Ninety-seven employees, including the justices' law clerks, swore under oath that they did not disclose a draft of Justice Samuel Alito’s opinion that overturned Roe v. Wade, the court said.
It was unclear whether the justices themselves were questioned about the leak, which was the first time an entire opinion made its way to the public before the court was ready to announce it.
Politico published its explosive leak detailing the Alito draft in early May. Chief Justice John Roberts ordered an investigation the next day into what he termed an “egregious breach of trust.”
On Thursday, the court said its investigative team “has to date been unable to identify a person responsible by a preponderance of the evidence.”
The investigation has not come to an end, the court said. A few inquiries and the analysis of come electronic data remain.
The court said it could not rule out that the opinion was inadvertently disclosed, “for example, by being left in a public space either inside or outside the building.”
While not identifying the leaker, the investigation turned up problems in the court's internal practices, some of which were exacerbated by the coronavirus pandemic and the shift to working from home.
Too many people have access to sensitive information, the court's policies on information security are outdated and, in some cases, employees acknowledged revealing confidential information to their spouses. It was not clear from the report whether investigators talked to the justices' spouses.
Some employees had to acknowledge in their written statements that they “admitted to telling their spouses about the draft opinion or vote count,” the report said.
Investigators looked closely at connections between court employees and reporters, and they found nothing to substantiate rampant speculation on social media about the identity of the leaker.
The investigation concluded that it “is unlikely that the Court’s information technology (IT) systems were improperly accessed by a person outside the Court,” following an examination of the court’s computers, networks, printers, and available call and text logs.
The “risk of both deliberate and accidental disclosures of Court-sensitive information” grew with the coronavirus pandemic and shift to working from home, the report said. More people working from home, ”as well as gaps in the Court’s security policies, created an environment where it was too easy to remove sensitive information from the building and the Court’s IT networks,” the report said.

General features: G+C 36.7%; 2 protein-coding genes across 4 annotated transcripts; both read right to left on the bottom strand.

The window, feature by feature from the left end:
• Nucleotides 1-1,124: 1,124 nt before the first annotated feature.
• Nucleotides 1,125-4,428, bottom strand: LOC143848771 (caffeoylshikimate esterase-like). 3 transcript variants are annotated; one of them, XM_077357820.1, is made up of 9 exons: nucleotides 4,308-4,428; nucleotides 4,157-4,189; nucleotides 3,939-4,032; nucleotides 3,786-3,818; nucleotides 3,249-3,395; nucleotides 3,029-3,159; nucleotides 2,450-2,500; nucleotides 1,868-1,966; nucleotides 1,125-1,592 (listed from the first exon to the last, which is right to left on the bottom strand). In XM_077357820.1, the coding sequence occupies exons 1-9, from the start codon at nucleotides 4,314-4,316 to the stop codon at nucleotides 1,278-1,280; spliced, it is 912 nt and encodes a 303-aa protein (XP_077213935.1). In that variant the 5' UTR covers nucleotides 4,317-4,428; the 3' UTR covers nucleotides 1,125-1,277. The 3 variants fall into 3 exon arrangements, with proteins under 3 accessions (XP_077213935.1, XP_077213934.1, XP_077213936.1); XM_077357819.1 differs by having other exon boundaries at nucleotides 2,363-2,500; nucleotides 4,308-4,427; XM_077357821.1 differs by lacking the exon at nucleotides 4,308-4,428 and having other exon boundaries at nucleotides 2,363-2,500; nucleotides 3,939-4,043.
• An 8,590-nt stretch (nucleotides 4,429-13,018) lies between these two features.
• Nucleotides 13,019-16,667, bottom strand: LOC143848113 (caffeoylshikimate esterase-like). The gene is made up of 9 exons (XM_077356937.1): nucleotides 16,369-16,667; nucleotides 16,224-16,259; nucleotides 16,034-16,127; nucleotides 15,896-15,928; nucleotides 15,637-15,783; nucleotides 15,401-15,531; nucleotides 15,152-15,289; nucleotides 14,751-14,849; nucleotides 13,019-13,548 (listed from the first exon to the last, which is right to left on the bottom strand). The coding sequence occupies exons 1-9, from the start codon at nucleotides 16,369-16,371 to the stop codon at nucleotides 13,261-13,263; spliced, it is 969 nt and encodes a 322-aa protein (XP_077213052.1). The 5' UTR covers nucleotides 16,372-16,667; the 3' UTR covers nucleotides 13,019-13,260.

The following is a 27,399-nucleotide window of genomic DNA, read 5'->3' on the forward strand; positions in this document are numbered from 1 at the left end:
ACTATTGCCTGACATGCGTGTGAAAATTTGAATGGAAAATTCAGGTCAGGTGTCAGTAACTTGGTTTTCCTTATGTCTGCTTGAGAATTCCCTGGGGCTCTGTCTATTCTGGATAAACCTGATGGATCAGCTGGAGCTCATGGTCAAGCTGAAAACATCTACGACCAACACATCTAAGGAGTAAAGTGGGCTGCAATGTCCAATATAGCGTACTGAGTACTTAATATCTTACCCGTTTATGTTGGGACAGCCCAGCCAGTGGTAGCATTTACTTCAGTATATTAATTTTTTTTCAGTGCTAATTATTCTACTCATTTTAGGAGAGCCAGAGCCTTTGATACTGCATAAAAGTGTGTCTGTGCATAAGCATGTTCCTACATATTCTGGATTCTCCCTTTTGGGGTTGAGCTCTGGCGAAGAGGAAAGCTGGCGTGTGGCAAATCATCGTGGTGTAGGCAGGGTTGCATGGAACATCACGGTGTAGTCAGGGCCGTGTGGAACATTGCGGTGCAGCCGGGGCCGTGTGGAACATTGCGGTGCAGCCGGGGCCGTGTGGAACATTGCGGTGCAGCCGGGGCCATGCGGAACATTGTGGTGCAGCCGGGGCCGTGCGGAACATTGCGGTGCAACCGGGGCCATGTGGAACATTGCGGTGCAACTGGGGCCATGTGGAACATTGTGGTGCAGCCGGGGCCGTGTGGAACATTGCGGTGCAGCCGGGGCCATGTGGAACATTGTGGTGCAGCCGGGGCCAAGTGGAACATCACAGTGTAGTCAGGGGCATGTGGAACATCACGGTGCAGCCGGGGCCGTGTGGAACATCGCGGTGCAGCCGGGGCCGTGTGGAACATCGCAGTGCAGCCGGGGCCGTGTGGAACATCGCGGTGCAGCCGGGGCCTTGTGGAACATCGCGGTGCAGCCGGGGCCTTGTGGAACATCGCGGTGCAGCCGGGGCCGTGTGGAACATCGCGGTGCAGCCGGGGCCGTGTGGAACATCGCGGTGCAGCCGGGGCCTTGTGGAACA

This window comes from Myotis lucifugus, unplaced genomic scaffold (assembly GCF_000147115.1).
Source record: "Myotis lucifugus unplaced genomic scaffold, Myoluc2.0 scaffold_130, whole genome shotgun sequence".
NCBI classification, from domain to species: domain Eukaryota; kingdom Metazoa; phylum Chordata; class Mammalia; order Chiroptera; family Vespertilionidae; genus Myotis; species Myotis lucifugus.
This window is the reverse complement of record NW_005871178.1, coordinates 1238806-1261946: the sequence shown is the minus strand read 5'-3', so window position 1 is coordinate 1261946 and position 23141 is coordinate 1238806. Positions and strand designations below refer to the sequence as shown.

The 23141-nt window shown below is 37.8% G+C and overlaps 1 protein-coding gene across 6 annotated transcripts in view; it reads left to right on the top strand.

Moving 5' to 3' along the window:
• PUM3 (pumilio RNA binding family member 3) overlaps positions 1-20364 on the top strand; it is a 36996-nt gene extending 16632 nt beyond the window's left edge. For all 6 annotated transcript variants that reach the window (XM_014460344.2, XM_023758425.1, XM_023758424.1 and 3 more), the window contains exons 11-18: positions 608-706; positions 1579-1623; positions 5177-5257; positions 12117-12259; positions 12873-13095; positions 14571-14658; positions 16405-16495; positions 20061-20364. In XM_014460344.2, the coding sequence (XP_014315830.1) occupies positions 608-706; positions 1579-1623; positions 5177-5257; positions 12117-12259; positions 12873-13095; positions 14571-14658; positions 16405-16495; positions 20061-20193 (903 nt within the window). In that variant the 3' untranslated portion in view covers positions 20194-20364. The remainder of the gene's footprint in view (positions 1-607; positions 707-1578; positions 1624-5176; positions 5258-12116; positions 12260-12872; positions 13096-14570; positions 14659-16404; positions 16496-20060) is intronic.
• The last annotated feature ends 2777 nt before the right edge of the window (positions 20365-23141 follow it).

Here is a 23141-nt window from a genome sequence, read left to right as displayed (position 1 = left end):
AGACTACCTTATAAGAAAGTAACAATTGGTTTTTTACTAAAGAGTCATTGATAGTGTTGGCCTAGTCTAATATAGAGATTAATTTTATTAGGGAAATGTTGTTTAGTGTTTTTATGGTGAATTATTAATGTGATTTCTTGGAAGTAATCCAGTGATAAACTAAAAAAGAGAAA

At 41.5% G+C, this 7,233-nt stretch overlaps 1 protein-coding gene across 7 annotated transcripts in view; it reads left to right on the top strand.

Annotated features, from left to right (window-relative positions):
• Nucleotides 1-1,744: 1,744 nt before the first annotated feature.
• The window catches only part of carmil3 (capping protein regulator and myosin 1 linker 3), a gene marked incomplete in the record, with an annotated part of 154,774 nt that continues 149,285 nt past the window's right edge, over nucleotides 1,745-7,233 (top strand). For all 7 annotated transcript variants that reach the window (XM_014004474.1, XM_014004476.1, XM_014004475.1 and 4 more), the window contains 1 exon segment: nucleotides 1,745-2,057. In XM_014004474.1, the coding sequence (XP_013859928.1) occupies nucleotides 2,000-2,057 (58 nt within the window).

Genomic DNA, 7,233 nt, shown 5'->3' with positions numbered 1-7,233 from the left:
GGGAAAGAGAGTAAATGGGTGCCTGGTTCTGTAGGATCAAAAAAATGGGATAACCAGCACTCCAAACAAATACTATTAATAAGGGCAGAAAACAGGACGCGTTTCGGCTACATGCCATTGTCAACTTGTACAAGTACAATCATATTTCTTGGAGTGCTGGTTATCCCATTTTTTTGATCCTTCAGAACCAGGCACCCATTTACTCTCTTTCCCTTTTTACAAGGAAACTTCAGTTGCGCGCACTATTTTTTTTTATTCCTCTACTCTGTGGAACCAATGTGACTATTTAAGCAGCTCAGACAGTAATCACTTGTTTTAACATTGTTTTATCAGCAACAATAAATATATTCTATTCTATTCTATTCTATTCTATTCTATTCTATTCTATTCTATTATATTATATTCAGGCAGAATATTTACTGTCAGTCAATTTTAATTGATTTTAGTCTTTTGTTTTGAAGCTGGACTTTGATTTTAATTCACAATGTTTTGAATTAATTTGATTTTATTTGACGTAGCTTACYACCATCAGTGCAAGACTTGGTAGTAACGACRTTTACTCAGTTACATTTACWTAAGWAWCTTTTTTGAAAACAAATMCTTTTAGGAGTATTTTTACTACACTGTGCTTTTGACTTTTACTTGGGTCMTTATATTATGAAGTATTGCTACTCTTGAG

Roberts also asked former Homeland Security Secretary Michael Chertoff, himself a onetime federal judge, to assess the investigation. Chertoff, in a statement issued through the court, described it as thorough.
Politico published the draft decision on May 2. Less than 24 hours later, Roberts confirmed the draft’s authenticity and said he had directed the court’s marshal, former Army Col. Gail Curley, to lead the investigation.
Since then, there had been silence from the court — until Thursday.
The court had declined to say anything about the status of the investigation or whether an outside law firm or the FBI has been called in or whether it had taken steps to try to prevent a repeat. Speaking in Colorado in September, Justice Neil Gorsuch said he hoped a report was coming “soon” but he did not say whether it would be made public.
Gorsuch joined Roberts in condemning the breach of trust the leak engendered. Justice Clarence Thomas spoke in even starker terms about the leak’s effect on the justices.
“When you lose that trust, especially in the institution that I’m in, it changes the institution fundamentally. You begin to look over your shoulder. It’s like kind of an infidelity that you can explain it, but you can’t undo it,” Thomas said while speaking at a conference in Dallas less than two weeks after the leak became public.
The leak itself sparked protests and round-the-clock security at justices’ homes. Alito said it made the conservative justices who were thought to be in favor of overturning Roe v. Wade “targets for assassination” that “gave people a rational reason to think they could prevent that from happening by killing one of us.”
In early June, a man carrying a gun, a knife and zip ties was arrested near Justice Brett Kavanaugh’s house in Maryland after threatening to kill the justice. The man told police he was upset by the leaked draft.
Responding to protests outside the court, officials ringed the building with hard-to-climb fencing, the same barrier that was in place for months following the Jan. 6, 2021, attack on the Capitol.
When the final decision was released on June 24, it was remarkably similar to the draft that was leaked. Alito, Thomas, Gorsuch, Kavanaugh and Justice Amy Coney Barrett voted to overturn Roe.
Speculation has swirled since the draft’s release about who might be the source. Only the justices, a small number of staff and the justices’ law clerks, young lawyers who spend a year at the court helping the justices with their work, would have had access to the document.
Conservatives pointed fingers at the liberal side of the court, speculating that the leaker was someone upset about the outcome. Liberals suggested it could be someone on the conservative side of the court who wanted to ensure a wavering justice didn’t switch sides.
It would have taken just one conservative justice to side with Roberts to alter the decision. Instead of overturning Roe entirely, Roberts favored weakening abortion rights.